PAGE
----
An S.C. House bill that originally provided additional taxpayer-backed incentives to national corporate headquarters locating in South Carolina has been retooled to extend certain tax breaks to attract large data centers, such as those operated by Google and Facebook.
The bill (H. 3720), which passed the House last year and is back in the Senate after being amended by both chambers this year, would exempt new and existing data centers from paying state sales taxes on electricity they use and on computer equipment and software they purchase.
A section of law that would be amended under the bill is the subject of a lawsuit before the S.C. Supreme Court challenging the constitutionality of the myriad state sales tax exemptions approved by lawmakers over the years.
A House bill (H. 4995) introduced in March would eliminate a number of sales tax exemptions, though a review then by The Nerve found it was a watered-down version of another House bill (H. 4271) that has been stuck in committee since its filing last year.
Sales tax exemptions collectively cost the state $2.7 billion annually, according to a 2010 report by the legislatively created Taxation Realignment Commission (TRAC).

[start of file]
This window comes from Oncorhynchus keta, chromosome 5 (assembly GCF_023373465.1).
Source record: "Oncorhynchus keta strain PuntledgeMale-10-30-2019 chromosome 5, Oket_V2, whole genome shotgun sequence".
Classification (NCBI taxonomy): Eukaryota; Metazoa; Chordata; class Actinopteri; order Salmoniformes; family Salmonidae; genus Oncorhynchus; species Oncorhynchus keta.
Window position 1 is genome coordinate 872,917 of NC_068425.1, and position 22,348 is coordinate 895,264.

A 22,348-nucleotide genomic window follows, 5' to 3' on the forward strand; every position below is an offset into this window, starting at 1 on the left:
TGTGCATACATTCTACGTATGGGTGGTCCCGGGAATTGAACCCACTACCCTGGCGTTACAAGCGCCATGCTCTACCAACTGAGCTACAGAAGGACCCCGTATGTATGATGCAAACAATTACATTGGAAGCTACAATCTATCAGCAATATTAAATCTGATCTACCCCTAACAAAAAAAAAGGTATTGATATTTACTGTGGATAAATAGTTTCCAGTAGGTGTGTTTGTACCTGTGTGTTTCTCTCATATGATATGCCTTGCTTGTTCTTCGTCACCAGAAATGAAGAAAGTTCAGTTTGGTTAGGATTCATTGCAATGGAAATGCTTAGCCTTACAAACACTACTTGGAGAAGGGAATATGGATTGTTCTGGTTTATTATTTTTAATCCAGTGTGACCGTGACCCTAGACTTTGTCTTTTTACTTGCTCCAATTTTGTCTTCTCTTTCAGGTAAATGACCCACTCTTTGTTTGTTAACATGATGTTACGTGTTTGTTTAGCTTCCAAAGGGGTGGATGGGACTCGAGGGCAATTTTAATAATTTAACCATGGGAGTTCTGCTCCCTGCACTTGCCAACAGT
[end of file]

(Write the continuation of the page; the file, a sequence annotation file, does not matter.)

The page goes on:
Besides offering sales tax breaks, the data center bill also would extend job tax credits, which can be deducted from a company’s income taxes based on the number of new jobs created and the location of the company, to “technology intensive” businesses engaged in “data processing, hosting and related services.”
Contacted Wednesday, Rep. Brian White, R-Anderson and chairman of the budget-writing House Ways and Means Committee, told The Nerve he believes the bill, which was sponsored by former Rep. Dan Cooper, an Anderson Republican and the former Ways and Means chairman, “makes us more competitive so we can attract more data centers.”